The lure of a malaria vaccine

When Dr. David Kaslow joined the PATH Malaria Vaccine Initiative (MVI) as director recently, he continued a professional career notable for his commitment to understanding the malaria parasite and developing a human vaccine against it. In advance of World Malaria Day on April 25, Dr. Kaslow answered a few questions about malaria, vaccine, and his work.

Q. You have a long history of working to develop an effective vaccine against malaria. How did you get started in the field, and what keeps you at it?

Mother and toddler sit in front of blister pack of medication.

Testing for malaria in Zambia. Photo: PATH/Gena Morgan.

A. Although I’m a physician trained in human genetics, my scientific career has focused on infectious diseases, starting at NIH (National Institutes of Health) in basic research studying the biology of the malaria parasite, in particular the stages that transmit the parasite from humans to mosquitoes.

After 13 years at NIH, I decided to learn industrial-strength vaccine development, both in big pharma and biotech. When the exciting opportunity arose to join the MVI team, I couldn’t resist picking up where I left off 13 years ago with malaria vaccine research and development. I’m very excited about MVI’s role in producing what could be the world’s first human vaccine against a parasite, a malaria vaccine candidate called RTS,S. I’m also excited about the prospects of next-generation malaria vaccines that either build off of RTS,S or use such innovative approaches as blocking the transmission of malaria between mosquitoes and people, thus breaking the disease cycle altogether.

Q. Malaria presents particularly thorny challenges when it comes to developing a vaccine. How do you feel about progress so far?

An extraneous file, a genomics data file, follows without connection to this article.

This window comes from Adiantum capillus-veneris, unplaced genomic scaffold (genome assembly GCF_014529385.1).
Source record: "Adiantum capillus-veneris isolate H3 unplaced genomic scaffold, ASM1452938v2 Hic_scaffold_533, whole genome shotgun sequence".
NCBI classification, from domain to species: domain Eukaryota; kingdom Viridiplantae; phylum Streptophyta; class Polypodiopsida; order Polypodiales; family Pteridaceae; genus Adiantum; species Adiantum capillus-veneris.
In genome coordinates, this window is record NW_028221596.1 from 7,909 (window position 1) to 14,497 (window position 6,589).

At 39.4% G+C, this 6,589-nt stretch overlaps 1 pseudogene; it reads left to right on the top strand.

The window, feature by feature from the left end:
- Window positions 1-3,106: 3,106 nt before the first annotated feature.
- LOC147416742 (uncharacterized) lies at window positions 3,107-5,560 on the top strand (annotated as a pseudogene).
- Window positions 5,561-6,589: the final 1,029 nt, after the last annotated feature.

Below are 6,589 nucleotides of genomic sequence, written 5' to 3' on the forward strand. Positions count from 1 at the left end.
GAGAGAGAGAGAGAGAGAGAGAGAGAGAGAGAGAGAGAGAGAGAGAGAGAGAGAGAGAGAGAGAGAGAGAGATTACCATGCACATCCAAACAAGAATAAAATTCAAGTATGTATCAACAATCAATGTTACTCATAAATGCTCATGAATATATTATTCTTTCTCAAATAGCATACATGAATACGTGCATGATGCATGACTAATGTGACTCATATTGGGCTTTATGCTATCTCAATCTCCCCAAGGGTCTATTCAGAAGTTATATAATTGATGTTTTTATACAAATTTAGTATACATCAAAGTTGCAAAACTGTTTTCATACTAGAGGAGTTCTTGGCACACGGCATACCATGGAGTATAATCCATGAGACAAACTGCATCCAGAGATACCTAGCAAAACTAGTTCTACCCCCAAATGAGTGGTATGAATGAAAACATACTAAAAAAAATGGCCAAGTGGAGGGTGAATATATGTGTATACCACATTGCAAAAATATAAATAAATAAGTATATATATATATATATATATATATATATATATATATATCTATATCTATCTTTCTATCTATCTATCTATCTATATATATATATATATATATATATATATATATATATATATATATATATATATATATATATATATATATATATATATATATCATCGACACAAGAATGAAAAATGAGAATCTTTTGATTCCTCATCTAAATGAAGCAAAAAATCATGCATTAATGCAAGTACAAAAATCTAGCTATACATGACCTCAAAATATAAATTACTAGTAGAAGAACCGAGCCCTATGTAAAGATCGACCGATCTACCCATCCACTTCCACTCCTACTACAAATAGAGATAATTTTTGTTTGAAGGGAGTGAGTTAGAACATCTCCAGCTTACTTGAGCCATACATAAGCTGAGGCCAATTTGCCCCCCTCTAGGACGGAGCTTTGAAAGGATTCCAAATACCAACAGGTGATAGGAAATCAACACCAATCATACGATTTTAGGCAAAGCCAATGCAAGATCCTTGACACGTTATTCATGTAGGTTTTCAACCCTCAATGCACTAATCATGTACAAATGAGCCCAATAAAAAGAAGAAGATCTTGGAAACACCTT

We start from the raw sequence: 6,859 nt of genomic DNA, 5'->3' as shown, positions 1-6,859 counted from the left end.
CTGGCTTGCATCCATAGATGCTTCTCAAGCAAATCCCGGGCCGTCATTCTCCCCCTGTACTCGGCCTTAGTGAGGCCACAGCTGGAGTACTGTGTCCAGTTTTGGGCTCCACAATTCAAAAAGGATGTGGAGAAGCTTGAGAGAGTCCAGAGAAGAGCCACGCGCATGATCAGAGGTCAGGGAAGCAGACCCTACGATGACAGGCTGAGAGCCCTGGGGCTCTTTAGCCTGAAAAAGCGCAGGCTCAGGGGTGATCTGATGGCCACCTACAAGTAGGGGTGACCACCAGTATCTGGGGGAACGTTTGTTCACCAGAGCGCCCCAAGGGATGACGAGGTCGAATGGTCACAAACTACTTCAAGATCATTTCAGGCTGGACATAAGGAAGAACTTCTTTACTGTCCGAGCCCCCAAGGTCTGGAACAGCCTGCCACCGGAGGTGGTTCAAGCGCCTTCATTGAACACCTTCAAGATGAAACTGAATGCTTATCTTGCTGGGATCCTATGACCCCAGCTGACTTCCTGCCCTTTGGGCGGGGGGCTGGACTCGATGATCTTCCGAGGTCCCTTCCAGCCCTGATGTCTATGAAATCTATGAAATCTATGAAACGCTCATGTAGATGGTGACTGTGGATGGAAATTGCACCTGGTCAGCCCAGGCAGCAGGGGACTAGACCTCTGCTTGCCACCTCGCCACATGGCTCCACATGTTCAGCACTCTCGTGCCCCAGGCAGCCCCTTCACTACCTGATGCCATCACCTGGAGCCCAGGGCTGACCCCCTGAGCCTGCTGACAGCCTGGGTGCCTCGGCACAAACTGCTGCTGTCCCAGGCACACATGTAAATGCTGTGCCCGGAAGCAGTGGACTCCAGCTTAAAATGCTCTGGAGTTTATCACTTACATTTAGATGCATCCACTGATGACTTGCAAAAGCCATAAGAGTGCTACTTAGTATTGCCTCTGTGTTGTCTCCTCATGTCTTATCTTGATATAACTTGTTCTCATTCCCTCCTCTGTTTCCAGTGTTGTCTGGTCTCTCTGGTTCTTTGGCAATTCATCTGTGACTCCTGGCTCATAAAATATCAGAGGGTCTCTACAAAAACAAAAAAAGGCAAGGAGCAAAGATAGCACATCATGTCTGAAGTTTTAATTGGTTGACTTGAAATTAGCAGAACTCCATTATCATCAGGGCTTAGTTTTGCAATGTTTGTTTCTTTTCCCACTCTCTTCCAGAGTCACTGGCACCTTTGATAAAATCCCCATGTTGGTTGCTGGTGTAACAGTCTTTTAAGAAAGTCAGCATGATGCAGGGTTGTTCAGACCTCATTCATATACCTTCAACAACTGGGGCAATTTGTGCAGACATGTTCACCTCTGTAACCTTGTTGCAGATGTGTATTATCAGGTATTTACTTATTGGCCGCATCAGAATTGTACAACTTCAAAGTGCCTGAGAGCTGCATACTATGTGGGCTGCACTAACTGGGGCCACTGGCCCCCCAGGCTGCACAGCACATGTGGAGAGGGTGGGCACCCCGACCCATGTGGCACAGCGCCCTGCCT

A. Malaria is caused by parasites with very complex life cycles that evolved in part to evade the human immune system. This makes developing vaccines for the major forms of human malaria an extremely daunting challenge for the scientific community. With the RTS,S vaccine candidate, we have compelling initial data that it is possible to protect about 50 percent of vaccinated young children from clinical disease. If confirmed by the results yet to come, this would be a major scientific breakthrough! After long years of arduous research, we appear to have a tool to work with to develop even more effective vaccines against malaria.

Q. When do you think we’ll see a widely distributed vaccine against malaria? What has to happen next?

A. If all goes well with the Phase 3 trials, the European Medicines Agency and World Health Organization will review the RTS,S results in 2014 and 2015. If they reach positive conclusions regarding RTS,S, national African regulatory agencies and policymakers will decide whether and how to implement the vaccine within their countries.

As 2014-2015 approaches, it will be critically important that countries have the necessary financing lined up to obtain the vaccine, whether through global health organizations like the GAVI Alliance, through other funding partners or, for a few wealthier countries, from their own resources. MVI is already working to help make this happen.

Q. What kind of a difference do you think such a vaccine will make in the lives of people in malaria-endemic regions?

A. We’re all aware of the huge number of illnesses and deaths attributable to malaria worldwide and its economic and social impact. But I think we greatly underestimate the burden of malaria on individuals and families, and their communities. The severe form of the disease hits the most vulnerable—the very young. The death of a child due to malaria is devastating for a family.

A child sickened by malaria also inflicts a great burden on the parents, who often have very limited means and resources. Instead of tending their fields or going to work elsewhere, they are home taking care of the sick child or going the multiple miles to the nearest health center for treatment. Children with milder cases can’t perform well at school or help with the household chores. The work of the adults carrying the parasites is also affected. When a community is struck with a wave of malaria, say during the rainy season, the health services are frequently overwhelmed and the community’s economy suffers.

A vaccine that significantly reduces the number of childhood cases of malaria would have a positive impact at many levels.

Posted in Featured posts, Malaria, Vaccines and immunization | Permalink

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